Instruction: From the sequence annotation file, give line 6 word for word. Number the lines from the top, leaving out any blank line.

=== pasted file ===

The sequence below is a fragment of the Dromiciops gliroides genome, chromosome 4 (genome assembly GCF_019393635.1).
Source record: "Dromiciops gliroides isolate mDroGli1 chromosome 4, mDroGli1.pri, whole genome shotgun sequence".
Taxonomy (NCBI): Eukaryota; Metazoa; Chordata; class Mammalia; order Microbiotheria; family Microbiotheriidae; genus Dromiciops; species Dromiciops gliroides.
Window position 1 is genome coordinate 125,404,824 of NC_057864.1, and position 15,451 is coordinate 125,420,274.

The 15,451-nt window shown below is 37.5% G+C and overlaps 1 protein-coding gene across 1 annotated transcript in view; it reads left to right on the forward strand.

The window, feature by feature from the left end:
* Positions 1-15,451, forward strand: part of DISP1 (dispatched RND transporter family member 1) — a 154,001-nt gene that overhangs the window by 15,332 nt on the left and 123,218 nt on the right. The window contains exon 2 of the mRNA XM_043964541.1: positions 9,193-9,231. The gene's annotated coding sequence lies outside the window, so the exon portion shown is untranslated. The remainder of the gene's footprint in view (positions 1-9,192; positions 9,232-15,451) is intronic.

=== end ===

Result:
The window, feature by feature from the left end: